As the curtain falls on 2014, our thoughts are filled with both sweet and not so sweet memories. Individuals, communities and nations, have experienced mirth and grief, hope and despair, triumph and tribulation. Some of these experiences will be etched forever, in our hearts and minds; the stuff from which legend, myth, superstition, wisdom and history is crafted.
Evidently, breathtaking transformation is underway in our families and communities, in our nation and in our region, in our continent and in our world. The youth bulge, rapid urbanisation, economic growth and declining per capita productivity in the smallholder farm, have precipitated monumental transformation, especially in our country and in the East African region. These changes are perhaps inevitable but they are unprecedented. Of much grave concern is how these transformations will affect the socioeconomic and political equilibrium in our country and region.
For the first time, the most dominant group – socially and politically – is not poor uneducated rural farmers. It is the youth. They are young, creative and aspirational. Relative to their parents, they are better educated. However, unlike their parents, they are coming of age when rapid economic growth is characterised by fewer opportunities for decent work. For example, about 1 million young men and women enter Kenya’s labor market annually. But the economy generates less than 60,000 jobs in the formal sector.
Millions of Kenyans of school going age are out of school. Moreover, majority of our children are trapped in failing public schools and besieged by an education system crafted in logic of the industrial age. More than 40 percent of the children who finish standard eight do not have functional numeracy and literacy skills. Over 50 percent of graduates from our universities are not fit for work. Most young people agree on one thing; our education does very little to prepare the youth for the world outside school.
The differential learning outcomes between rural and urban schools and poor and not so poor children magnifies social and economic inequality in our societies. It curtails, severely, the potential to spread more evenly the fruits of economic prosperity. Lack of equity and social inclusion in education derails the capacity of education to balance the forces of economic growth, enable fair competition and equal opportunity and reduce inequality.
The youth, enchanted by the charm of the city, leave their rural villages in the hope of a better life. Without skills, and the right social networks they are confronted with unemployment, poverty and squalor. They become part of sad characteristic of Africa’s urbanism; where young dreams come to perish. Because, Africa’s urban space is where the rate of return on capital truly exceeds the rate of growth of output and income. It is orders of magnitude harder for the descendants of rural peasantry to get a toehold on the economic ladder in the city.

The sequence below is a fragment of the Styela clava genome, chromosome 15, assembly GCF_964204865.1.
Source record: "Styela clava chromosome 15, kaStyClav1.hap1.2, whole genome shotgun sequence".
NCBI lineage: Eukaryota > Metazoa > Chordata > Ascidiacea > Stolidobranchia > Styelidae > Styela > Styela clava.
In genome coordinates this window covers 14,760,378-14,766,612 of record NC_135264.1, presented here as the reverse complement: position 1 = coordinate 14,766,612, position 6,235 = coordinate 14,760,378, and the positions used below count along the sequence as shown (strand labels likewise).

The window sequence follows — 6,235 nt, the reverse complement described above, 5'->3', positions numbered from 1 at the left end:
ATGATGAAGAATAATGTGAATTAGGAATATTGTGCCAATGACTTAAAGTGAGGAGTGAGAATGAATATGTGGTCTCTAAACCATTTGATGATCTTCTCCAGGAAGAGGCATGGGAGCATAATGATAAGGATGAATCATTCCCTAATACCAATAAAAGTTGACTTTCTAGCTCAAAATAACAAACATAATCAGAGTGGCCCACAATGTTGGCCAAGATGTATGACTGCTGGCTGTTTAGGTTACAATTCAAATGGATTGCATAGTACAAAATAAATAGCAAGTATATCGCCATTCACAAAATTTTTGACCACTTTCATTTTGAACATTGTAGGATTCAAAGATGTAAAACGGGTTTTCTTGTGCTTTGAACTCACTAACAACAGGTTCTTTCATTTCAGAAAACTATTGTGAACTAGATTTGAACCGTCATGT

Hence, a fundamental transformation of the rural economy is an essential first step toward achieving equitable and inclusive economic growth. Smallholder rural agriculture, especially per capita productivity and profitability must increase. Smallholder farming must rise beyond subsistence production. The millions of smallholder farm families must become the fountain of agro-based industries, driving value addition. Rural agriculture must create the space for women to lead small and medium cottage industries. This will in turn, leverage the capacity of youth to innovate with ICT and develop appropriate solutions to connect and integrate agricultural value chains.
The kind of capitalist growth we see in Africa today inevitably generates unsustainable inequalities that corrode the foundations upon which a just and inclusive society is built. Discourse about the mechanisms that generate inequality and social exclusion is at the heart of the political economy. Enlightened politics and progressive social policy can reign in inequitable accumulation and distribution of wealth, harness Africa’s demographic dividend, leverage the surge of urbanisation,. resuscitate moribund rural economies and make the promise of education real for all of Africa’s children.
As a public intellectual, with the privilege of studying, thinking and reflecting, I grapple with urgent and pressing issues of our time. I am mindful that that my efforts are both imperfect and incomplete. Such incompleteness and imperfection provides the essential scaffolding for continuing in 2015, the urgent and collective task of building a just and inclusive society. I am eternally grateful for your readership in 2014. I wish you much happiness in 2015